First, if I may, I would like to ask for help in getting an intuitive understanding regarding embeddings.
Wikipedia gives examples such as $\mathbb N$ in $\mathbb Z$. My first question is: were they not there already? And my second question is what advantage (or advantageous constraint) do you get by embedding.
This general question is motivated by a Theorem in Appendix 2 in Marcus's "Number Fields" on p. 259.
He states: We are interested in the embeddings of L in $\mathbb C$ which fix K pointwise. (L and K are subfields of $\mathbb C$ and K $\subset$ L.) Clearly such an embedding sends $\alpha \in$ L to one of its conjugates over K.
As a second question: How does an "embedding" of something that is already there $\alpha \in$ L $\subset \mathbb C$ get sent to a conjugate? Rather than call it a injective map or permutation?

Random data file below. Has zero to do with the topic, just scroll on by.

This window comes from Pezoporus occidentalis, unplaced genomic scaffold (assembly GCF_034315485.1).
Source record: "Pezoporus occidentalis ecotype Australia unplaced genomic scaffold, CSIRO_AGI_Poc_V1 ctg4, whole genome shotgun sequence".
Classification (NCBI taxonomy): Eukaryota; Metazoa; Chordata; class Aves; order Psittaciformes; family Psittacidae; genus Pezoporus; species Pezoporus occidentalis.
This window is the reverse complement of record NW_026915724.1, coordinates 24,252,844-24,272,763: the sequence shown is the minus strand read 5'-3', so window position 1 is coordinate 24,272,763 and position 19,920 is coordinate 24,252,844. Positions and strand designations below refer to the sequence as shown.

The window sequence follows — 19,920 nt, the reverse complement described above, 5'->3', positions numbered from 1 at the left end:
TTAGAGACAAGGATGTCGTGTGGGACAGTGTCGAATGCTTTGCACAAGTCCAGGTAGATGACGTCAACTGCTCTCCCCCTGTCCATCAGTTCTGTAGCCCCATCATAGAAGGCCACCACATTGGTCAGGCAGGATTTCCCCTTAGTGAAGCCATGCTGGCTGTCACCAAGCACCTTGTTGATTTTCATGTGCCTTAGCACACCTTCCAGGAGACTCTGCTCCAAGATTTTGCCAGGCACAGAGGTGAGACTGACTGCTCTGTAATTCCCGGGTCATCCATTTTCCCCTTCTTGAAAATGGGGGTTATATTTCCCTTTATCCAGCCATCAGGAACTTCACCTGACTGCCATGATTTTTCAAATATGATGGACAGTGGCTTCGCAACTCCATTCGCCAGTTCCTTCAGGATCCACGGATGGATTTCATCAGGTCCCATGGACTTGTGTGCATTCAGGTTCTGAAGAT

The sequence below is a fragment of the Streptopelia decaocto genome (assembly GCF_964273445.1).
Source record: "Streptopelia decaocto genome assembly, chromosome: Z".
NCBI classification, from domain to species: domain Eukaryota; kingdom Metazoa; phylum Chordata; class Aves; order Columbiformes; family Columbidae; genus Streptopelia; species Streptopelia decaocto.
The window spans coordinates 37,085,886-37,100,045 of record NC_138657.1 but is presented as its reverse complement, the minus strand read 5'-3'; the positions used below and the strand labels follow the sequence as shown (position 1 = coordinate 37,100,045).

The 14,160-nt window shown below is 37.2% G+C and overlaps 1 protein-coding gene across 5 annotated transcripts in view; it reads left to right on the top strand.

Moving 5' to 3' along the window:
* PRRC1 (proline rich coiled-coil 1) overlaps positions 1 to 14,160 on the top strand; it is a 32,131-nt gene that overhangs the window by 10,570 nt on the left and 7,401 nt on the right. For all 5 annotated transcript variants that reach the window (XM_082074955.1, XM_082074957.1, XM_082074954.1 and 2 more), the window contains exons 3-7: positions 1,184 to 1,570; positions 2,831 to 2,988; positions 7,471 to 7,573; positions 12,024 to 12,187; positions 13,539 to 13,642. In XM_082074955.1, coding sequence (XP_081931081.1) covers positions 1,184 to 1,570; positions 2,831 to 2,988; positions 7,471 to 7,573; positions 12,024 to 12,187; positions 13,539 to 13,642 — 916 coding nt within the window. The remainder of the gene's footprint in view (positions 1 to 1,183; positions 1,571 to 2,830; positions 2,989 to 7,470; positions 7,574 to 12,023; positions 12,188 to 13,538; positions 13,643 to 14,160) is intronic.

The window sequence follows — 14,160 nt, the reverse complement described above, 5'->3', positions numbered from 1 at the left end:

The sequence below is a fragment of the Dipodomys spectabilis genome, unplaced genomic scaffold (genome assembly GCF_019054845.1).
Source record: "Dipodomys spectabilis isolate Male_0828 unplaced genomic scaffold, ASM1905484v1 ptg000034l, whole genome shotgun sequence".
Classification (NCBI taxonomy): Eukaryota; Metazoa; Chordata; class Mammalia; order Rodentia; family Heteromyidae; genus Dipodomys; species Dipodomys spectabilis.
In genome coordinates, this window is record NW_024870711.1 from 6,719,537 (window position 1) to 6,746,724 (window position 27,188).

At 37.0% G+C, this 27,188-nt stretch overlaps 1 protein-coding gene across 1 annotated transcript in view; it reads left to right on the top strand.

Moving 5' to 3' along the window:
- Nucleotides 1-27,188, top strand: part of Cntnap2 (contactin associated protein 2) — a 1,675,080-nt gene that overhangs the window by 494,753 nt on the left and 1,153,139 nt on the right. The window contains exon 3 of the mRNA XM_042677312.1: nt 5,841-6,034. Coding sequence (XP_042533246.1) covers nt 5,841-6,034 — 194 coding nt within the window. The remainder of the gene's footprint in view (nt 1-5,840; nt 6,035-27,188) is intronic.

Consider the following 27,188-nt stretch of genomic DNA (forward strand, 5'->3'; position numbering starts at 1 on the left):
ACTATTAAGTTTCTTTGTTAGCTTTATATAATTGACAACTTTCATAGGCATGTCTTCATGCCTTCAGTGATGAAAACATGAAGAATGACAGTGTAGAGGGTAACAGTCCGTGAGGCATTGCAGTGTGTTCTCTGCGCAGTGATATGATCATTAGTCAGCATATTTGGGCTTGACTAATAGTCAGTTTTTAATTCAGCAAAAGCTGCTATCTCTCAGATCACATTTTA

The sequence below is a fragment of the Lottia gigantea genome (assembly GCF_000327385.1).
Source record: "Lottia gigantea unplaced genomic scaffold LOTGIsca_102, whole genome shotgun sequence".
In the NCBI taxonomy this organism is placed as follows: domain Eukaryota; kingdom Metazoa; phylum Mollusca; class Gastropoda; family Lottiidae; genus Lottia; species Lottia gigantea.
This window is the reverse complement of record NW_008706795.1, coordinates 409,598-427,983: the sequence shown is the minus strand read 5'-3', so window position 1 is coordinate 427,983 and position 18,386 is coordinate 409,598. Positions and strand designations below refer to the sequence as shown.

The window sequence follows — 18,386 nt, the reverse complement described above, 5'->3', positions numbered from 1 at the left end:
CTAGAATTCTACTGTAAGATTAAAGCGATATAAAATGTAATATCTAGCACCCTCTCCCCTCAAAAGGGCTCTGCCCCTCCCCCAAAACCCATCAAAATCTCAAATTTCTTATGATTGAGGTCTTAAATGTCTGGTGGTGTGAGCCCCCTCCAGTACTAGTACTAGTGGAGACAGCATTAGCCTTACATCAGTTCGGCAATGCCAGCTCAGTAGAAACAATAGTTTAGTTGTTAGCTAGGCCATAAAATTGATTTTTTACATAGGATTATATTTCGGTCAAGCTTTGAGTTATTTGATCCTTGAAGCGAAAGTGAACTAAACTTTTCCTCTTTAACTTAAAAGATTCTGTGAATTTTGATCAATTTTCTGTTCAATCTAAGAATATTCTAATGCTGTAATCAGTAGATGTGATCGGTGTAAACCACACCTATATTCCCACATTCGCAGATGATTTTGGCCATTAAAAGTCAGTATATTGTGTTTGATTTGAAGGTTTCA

Lastly in the proof of the theorem, he says: let $\sigma$ be an embedding of K in $\mathbb C$ ... and f be the monic irreducible polynomial for $\alpha$ over K. He then goes on to apply $\sigma$ to the coefficients of f to get g. But I thought (as above) that the embeddings fix K, so why would he say then say that g is irreducible (no problem) over $\sigma$K? Shouldn't that just be K?
As always thanks for your help and patience with what is probably a pretty obvious question.